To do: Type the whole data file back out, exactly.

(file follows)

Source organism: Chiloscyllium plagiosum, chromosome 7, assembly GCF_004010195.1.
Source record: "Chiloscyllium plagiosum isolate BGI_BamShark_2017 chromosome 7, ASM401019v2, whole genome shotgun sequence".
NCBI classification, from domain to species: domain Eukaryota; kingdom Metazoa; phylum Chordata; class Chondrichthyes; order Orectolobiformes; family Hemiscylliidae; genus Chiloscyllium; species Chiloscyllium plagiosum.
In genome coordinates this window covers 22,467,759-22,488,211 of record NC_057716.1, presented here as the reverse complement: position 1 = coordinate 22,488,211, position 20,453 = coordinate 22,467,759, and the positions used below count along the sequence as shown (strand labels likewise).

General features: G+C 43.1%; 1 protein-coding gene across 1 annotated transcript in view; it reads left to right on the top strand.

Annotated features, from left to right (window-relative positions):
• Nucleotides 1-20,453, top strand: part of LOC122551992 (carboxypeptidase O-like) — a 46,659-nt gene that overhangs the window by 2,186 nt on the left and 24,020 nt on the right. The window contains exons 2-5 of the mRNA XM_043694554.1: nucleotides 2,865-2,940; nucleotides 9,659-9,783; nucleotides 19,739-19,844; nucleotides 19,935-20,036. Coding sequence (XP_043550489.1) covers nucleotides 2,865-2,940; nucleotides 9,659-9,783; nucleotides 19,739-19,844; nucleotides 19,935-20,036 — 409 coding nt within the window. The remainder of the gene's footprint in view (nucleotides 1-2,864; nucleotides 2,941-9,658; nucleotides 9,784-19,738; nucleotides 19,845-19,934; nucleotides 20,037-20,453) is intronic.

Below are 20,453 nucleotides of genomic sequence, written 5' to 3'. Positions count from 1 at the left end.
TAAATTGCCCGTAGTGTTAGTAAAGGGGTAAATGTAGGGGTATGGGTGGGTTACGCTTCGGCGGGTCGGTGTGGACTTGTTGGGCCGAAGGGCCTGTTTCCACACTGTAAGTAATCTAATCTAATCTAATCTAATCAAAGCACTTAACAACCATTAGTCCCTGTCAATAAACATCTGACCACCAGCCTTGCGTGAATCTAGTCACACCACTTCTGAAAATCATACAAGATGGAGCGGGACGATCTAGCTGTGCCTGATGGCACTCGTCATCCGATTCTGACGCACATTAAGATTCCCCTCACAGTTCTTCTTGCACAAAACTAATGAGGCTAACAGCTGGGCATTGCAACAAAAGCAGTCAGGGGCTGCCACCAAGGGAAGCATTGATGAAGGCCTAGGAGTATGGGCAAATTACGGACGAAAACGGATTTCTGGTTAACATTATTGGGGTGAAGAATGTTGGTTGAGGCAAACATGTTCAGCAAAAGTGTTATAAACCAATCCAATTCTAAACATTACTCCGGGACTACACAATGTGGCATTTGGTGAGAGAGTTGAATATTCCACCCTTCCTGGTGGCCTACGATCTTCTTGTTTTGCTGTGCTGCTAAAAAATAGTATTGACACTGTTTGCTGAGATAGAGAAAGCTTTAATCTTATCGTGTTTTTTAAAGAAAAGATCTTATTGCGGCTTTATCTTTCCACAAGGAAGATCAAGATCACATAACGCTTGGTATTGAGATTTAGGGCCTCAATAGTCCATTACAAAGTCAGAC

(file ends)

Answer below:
Source organism: Chiloscyllium plagiosum, chromosome 7, assembly GCF_004010195.1.
Source record: "Chiloscyllium plagiosum isolate BGI_BamShark_2017 chromosome 7, ASM401019v2, whole genome shotgun sequence".
NCBI classification, from domain to species: domain Eukaryota; kingdom Metazoa; phylum Chordata; class Chondrichthyes; order Orectolobiformes; family Hemiscylliidae; genus Chiloscyllium; species Chiloscyllium plagiosum.
In genome coordinates this window covers 22,467,759-22,488,211 of record NC_057716.1, presented here as the reverse complement: position 1 = coordinate 22,488,211, position 20,453 = coordinate 22,467,759, and the positions used below count along the sequence as shown (strand labels likewise).

General features: G+C 43.1%; 1 protein-coding gene across 1 annotated transcript in view; it reads left to right on the top strand.

Annotated features, from left to right (window-relative positions):
• Nucleotides 1-20,453, top strand: part of LOC122551992 (carboxypeptidase O-like) — a 46,659-nt gene that overhangs the window by 2,186 nt on the left and 24,020 nt on the right. The window contains exons 2-5 of the mRNA XM_043694554.1: nucleotides 2,865-2,940; nucleotides 9,659-9,783; nucleotides 19,739-19,844; nucleotides 19,935-20,036. Coding sequence (XP_043550489.1) covers nucleotides 2,865-2,940; nucleotides 9,659-9,783; nucleotides 19,739-19,844; nucleotides 19,935-20,036 — 409 coding nt within the window. The remainder of the gene's footprint in view (nucleotides 1-2,864; nucleotides 2,941-9,658; nucleotides 9,784-19,738; nucleotides 19,845-19,934; nucleotides 20,037-20,453) is intronic.

Below are 20,453 nucleotides of genomic sequence, written 5' to 3'. Positions count from 1 at the left end.
TAAATTGCCCGTAGTGTTAGTAAAGGGGTAAATGTAGGGGTATGGGTGGGTTACGCTTCGGCGGGTCGGTGTGGACTTGTTGGGCCGAAGGGCCTGTTTCCACACTGTAAGTAATCTAATCTAATCTAATCTAATCAAAGCACTTAACAACCATTAGTCCCTGTCAATAAACATCTGACCACCAGCCTTGCGTGAATCTAGTCACACCACTTCTGAAAATCATACAAGATGGAGCGGGACGATCTAGCTGTGCCTGATGGCACTCGTCATCCGATTCTGACGCACATTAAGATTCCCCTCACAGTTCTTCTTGCACAAAACTAATGAGGCTAACAGCTGGGCATTGCAACAAAAGCAGTCAGGGGCTGCCACCAAGGGAAGCATTGATGAAGGCCTAGGAGTATGGGCAAATTACGGACGAAAACGGATTTCTGGTTAACATTATTGGGGTGAAGAATGTTGGTTGAGGCAAACATGTTCAGCAAAAGTGTTATAAACCAATCCAATTCTAAACATTACTCCGGGACTACACAATGTGGCATTTGGTGAGAGAGTTGAATATTCCACCCTTCCTGGTGGCCTACGATCTTCTTGTTTTGCTGTGCTGCTAAAAAATAGTATTGACACTGTTTGCTGAGATAGAGAAAGCTTTAATCTTATCGTGTTTTTTAAAGAAAAGATCTTATTGCGGCTTTATCTTTCCACAAGGAAGATCAAGATCACATAACGCTTGGTATTGAGATTTAGGGCCTCAATAGTCCATTACAAAGTCAGAC